With Canonical’s growing engagement with test driven development (TDD), we recently started introducing Google Test to a number of our upstream projects. Google Test is a unit testing framework targeted towards C & C++. It is lightweight and offers a load of features that ease unit testing tremendously. Most importantly, it supports automatic test case registration and the notions of test suite environments and fixtures. Here, a developer’s efficiency is our main focus. We acknowledge that providing a decent test coverage requires time and effort and we would like to free a developer from writing boiler plate code for test case setup, teardown and for acutally assembling his test cases.

Recently, we started working on an extension to Google test that introduces a dummy (read:headless) X server environment by means of a custom Google test environment and custom Google test fixtures. In summary, the extension starts and stops a dummy xserver and makes sure that a connection to the server is established correctly as part of the test setup procedure. On tear down, the connection to the X server is terminated before the server instance is stopped. Jump over to launchpad for the actual project and take a look at utouch-frame for a real-world application of the extension.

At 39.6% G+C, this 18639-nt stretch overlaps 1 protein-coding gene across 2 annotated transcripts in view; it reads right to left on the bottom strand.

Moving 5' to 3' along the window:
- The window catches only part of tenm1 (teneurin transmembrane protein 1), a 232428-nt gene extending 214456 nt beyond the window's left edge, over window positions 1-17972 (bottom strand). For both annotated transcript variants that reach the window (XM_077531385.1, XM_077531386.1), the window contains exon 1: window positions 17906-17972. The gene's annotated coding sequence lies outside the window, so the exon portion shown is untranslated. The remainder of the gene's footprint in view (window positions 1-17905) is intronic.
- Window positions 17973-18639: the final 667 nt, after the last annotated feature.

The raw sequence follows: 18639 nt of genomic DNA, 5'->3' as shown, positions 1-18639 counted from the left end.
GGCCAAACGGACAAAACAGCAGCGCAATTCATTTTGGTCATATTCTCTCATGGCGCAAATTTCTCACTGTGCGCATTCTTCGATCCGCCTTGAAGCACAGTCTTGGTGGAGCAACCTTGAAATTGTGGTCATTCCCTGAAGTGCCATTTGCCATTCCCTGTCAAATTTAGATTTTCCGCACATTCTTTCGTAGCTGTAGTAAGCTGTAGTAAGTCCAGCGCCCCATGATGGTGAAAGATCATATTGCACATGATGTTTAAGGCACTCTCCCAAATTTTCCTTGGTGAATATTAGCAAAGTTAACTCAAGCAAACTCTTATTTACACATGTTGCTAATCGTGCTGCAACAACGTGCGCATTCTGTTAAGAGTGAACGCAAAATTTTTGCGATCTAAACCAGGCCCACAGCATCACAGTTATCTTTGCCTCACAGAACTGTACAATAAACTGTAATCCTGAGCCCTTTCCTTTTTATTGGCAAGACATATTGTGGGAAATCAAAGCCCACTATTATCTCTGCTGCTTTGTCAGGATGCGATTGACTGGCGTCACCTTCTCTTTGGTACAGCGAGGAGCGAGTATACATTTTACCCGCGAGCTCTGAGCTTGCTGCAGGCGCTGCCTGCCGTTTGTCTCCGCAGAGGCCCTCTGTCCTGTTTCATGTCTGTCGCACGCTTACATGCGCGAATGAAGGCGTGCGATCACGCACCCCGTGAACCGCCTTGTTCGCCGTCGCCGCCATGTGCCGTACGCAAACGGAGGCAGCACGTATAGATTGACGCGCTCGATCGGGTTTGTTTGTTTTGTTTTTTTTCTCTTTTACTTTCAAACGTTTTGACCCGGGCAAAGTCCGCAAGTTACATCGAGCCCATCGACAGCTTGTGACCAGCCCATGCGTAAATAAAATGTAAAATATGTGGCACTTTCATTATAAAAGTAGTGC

Test Case Result Integration with Jenkins CI

Continuous integration is a hot topic at Canonical and automatic execution of unit test suites is an integral part of our development model. For this reason, we store all unit test results in Google test’s XML dialect and export it to Jenkins to provide user, developers and QA with a summary of a project’s build status.

Conclusions & Outlook

With the introduction of Google test & Jenkins CI to Canonical’s testing landscape we want to provide the plumbing layer for a TDD environment that is loved by developers. It is the first step towards supporting engineers with meaningful metrics to further understand our software ecosystem and identify blank spots on our software map. Thus, stay tuned for Allan Lesage‘s work on code coverage calculation going to land in the not too distant future </p>